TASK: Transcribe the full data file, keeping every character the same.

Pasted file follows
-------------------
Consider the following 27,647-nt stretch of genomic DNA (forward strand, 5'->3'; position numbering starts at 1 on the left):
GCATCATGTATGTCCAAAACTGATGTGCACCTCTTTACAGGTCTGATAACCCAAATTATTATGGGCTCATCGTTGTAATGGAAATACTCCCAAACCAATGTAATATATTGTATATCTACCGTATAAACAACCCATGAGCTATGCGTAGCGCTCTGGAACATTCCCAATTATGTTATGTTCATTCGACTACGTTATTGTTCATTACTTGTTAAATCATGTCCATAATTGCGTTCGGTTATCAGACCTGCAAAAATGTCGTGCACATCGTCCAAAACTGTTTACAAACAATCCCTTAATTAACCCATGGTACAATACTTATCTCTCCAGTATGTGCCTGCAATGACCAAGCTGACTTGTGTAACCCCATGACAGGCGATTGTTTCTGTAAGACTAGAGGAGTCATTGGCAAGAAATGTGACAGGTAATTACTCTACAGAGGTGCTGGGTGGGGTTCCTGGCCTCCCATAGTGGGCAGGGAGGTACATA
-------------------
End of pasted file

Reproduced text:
Consider the following 27,647-nt stretch of genomic DNA (forward strand, 5'->3'; position numbering starts at 1 on the left):
GCATCATGTATGTCCAAAACTGATGTGCACCTCTTTACAGGTCTGATAACCCAAATTATTATGGGCTCATCGTTGTAATGGAAATACTCCCAAACCAATGTAATATATTGTATATCTACCGTATAAACAACCCATGAGCTATGCGTAGCGCTCTGGAACATTCCCAATTATGTTATGTTCATTCGACTACGTTATTGTTCATTACTTGTTAAATCATGTCCATAATTGCGTTCGGTTATCAGACCTGCAAAAATGTCGTGCACATCGTCCAAAACTGTTTACAAACAATCCCTTAATTAACCCATGGTACAATACTTATCTCTCCAGTATGTGCCTGCAATGACCAAGCTGACTTGTGTAACCCCATGACAGGCGATTGTTTCTGTAAGACTAGAGGAGTCATTGGCAAGAAATGTGACAGGTAATTACTCTACAGAGGTGCTGGGTGGGGTTCCTGGCCTCCCATAGTGGGCAGGGAGGTACATA